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story.lead_photo.caption Passengers wait to board Amtrak's eastbound Missouri River Runner during a stop at the Jefferson City Amtrak Station. The cross-state service has been down to one train a day going east and west due to the drop in the number of passengers riding because of the COVID-19 pandemic. Railroad supporters want the State Legislature to give the service the money it would need to return to it's pre-COVID level of four daily cross-state trains, two going east and two going west.

"If you run 'em, we'll ride 'em," a railroad advocacy group proclaimed in a rally Thursday at the Capitol, calling upon state lawmakers to restore daily cross-state passenger service to its pre-COVID-19 levels.

The comment was made by Richard Eichhorst, president of the American Association of Railroaders, based in St. Louis. The association seeks to have Amtrak's Missouri River Runner service to once again have two cross-state trains running east from Kansas City to St. Louis and two trains going west from St. Louis to Kansas City.

Not long after the pandemic began in March 2020, the River Runner service went down to one train a day in each direction due to declining ridership.

Currently, the eastbound morning train out of Kansas City gets to St. Louis at 1:45 p.m. The westbound St. Louis train leaves at 4 p.m. and gets to Kansas City just before 10 p.m.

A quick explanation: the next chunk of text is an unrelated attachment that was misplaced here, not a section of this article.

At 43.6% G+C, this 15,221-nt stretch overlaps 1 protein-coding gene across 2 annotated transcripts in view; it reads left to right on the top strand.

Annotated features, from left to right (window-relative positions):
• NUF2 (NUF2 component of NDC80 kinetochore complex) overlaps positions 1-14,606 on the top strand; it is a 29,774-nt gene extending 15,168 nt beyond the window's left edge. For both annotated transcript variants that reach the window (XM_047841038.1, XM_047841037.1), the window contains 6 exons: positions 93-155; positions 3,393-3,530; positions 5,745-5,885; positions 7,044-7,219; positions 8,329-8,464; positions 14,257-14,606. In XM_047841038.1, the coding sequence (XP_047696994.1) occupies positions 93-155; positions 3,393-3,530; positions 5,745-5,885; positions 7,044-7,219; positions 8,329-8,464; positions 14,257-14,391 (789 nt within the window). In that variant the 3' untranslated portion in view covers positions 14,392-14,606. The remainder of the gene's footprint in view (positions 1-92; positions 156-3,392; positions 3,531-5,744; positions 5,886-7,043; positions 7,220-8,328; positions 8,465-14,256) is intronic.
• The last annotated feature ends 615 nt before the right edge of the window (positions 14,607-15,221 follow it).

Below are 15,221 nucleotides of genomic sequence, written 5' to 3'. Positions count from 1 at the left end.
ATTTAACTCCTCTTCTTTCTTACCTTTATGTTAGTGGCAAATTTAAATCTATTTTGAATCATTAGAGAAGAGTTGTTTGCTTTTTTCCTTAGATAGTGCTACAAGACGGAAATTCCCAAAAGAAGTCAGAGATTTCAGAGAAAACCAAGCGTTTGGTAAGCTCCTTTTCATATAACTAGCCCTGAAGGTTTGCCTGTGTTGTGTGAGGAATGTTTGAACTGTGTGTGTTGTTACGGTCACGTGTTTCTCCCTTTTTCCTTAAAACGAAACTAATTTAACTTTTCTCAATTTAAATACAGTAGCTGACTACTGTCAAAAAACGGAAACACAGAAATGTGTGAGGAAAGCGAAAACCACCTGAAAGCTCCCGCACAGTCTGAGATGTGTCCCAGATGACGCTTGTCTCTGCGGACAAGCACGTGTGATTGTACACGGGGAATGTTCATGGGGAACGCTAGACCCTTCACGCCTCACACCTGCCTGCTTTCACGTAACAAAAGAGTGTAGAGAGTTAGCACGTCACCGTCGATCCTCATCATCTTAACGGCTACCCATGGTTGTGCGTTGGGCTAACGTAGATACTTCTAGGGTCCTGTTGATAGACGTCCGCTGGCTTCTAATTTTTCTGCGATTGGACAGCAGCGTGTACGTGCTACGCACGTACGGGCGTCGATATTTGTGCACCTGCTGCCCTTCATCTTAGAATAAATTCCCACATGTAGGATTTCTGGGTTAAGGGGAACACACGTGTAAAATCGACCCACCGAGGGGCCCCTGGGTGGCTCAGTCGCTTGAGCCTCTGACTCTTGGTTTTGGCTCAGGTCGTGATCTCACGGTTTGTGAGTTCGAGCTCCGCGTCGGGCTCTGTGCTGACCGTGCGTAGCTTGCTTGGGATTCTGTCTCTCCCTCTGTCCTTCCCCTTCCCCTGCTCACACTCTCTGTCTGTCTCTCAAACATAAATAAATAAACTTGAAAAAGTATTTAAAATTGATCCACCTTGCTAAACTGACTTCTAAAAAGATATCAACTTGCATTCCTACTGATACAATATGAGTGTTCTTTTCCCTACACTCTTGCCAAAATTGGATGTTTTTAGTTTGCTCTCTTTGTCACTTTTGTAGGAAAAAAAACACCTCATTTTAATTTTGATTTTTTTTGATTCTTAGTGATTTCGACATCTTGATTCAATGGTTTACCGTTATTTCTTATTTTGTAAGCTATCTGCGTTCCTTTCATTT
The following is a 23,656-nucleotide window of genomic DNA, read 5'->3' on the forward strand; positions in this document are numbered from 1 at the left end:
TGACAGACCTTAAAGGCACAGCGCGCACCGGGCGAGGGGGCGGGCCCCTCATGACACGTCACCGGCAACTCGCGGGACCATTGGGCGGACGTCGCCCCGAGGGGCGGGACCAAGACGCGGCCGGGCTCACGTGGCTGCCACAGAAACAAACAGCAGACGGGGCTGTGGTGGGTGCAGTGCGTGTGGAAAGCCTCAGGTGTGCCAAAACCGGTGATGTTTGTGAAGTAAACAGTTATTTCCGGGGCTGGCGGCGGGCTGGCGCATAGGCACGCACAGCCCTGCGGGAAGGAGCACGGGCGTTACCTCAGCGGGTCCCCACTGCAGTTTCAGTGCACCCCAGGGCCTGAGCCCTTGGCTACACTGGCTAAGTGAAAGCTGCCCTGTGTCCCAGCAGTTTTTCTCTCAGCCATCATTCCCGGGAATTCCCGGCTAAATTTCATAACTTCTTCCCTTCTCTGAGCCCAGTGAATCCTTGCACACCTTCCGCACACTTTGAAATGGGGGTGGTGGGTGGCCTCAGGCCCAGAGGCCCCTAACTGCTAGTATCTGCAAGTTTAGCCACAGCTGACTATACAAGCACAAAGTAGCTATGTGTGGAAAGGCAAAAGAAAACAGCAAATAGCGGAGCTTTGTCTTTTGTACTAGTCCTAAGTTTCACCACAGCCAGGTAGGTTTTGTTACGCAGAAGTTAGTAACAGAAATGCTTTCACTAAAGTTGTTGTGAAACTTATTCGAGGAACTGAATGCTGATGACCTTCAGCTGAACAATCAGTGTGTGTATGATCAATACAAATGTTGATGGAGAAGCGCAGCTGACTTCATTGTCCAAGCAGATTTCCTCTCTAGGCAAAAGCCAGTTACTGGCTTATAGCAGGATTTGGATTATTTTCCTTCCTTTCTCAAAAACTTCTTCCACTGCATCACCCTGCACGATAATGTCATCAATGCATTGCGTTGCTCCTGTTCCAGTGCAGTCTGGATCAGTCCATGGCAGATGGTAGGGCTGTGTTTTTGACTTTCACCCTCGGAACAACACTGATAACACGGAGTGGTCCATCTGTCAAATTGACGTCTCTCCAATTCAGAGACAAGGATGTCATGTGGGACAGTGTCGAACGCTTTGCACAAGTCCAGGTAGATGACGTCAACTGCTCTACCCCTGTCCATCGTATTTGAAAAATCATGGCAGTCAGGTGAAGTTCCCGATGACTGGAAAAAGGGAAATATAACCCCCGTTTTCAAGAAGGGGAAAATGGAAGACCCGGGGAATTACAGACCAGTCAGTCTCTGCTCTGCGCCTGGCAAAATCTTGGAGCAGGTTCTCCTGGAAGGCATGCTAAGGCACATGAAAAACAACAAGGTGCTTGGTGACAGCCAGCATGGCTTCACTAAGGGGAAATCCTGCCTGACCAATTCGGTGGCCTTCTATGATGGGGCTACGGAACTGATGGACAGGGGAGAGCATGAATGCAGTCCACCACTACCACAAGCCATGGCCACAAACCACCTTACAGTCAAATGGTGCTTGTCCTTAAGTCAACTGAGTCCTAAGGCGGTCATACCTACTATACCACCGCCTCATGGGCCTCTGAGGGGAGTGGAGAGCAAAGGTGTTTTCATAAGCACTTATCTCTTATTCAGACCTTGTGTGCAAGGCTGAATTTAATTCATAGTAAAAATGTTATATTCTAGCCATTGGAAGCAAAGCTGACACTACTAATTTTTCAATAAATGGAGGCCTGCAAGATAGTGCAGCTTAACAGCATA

"If nothing more, we'd like for them to restore the full service for a six-month trial," Eichhorst said. "We're wanting them to not just restore passenger rail service but expand and improve it. We have already put out money for new coaches with other states to be used on Amtrak trains so we want them delivered and put in service."

The first round of refreshed Amtrak passenger cars were cycled into service in 2019. The cars had new upholstery and paint. Last year, more new passenger cars were scheduled to be delivered and put into service.

"There are a number of colleges along the line, and students often take the train to get to their homes," Eichhorst added. "Tourism is big in Hermann and Washington on this route, and we had planned annual trips with the AAR group, but those were canceled because you can't make a round trip in one day with the current form of service."

Amtrak announced earlier this month they would go back to running their long distance trains at full service at the end of May or early June. This includes the Texas Eagle and Southwest Chief, both of which go through Missouri.

Eichhorst said many other states are looking to start to run their in-state Amtrak services once again in July.

Troy Hughes, Missouri Department of Transportation administrator of railroads, said a decision has not been made on returning to four trains a day.

"State-sponsored Amtrak service in Missouri, like in other states, is subject to legislative appropriation and gubernatorial approval," Hughes said. "As the budget is discussed, MoDOT will continue to provide information to the Legislature on the value of this transportation option for Missourians."